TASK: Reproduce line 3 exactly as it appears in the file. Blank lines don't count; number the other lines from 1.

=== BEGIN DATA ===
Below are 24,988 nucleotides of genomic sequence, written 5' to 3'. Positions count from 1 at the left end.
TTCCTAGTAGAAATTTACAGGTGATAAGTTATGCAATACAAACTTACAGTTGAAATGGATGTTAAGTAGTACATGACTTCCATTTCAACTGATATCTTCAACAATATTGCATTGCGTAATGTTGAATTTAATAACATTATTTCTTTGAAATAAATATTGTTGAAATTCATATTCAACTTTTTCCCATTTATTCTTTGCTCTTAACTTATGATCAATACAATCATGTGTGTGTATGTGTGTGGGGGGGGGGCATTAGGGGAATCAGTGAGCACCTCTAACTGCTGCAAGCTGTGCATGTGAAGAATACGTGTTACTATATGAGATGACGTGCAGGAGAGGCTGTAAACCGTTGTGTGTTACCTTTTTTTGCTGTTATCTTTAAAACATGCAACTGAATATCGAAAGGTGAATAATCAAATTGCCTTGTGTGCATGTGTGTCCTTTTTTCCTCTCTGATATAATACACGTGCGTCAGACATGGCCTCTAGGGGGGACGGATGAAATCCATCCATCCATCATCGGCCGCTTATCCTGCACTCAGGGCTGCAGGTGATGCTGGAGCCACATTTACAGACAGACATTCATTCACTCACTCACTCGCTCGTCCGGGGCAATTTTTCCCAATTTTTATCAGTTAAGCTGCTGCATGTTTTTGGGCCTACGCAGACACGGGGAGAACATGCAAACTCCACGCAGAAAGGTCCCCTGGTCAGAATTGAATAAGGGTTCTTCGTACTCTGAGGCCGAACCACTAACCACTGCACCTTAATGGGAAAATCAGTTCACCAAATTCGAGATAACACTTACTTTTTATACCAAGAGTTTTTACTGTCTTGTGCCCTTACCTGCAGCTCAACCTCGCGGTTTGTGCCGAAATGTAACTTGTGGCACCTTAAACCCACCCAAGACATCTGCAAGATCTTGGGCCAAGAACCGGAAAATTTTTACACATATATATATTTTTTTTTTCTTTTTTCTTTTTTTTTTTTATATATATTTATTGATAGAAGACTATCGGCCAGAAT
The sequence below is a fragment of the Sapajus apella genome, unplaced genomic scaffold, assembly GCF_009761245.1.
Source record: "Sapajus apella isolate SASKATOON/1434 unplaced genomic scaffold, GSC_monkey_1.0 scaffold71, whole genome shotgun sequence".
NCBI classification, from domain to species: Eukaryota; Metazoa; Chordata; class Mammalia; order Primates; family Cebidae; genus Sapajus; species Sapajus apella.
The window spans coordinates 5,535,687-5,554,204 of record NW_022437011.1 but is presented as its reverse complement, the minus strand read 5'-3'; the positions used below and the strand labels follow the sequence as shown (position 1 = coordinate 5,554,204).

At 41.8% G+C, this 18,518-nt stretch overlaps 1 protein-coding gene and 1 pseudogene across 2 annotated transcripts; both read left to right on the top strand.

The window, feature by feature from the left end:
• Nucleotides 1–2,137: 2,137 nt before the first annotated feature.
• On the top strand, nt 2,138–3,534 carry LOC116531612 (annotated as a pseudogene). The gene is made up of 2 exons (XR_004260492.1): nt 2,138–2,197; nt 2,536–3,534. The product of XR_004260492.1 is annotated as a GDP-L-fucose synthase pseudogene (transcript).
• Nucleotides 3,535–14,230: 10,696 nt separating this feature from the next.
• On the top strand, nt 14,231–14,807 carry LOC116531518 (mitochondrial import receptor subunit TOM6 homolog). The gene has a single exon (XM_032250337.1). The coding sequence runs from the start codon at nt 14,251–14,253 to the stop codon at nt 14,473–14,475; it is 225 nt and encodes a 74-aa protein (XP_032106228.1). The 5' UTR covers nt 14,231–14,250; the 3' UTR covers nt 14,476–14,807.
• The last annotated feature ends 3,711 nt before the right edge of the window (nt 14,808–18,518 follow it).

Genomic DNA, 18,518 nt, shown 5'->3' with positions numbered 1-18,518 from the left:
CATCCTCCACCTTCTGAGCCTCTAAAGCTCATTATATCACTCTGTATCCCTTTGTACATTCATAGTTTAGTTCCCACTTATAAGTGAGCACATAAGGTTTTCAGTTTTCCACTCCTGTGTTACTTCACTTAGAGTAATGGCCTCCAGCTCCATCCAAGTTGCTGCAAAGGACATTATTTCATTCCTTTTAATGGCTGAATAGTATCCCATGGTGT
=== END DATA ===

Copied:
The sequence below is a fragment of the Sapajus apella genome, unplaced genomic scaffold, assembly GCF_009761245.1.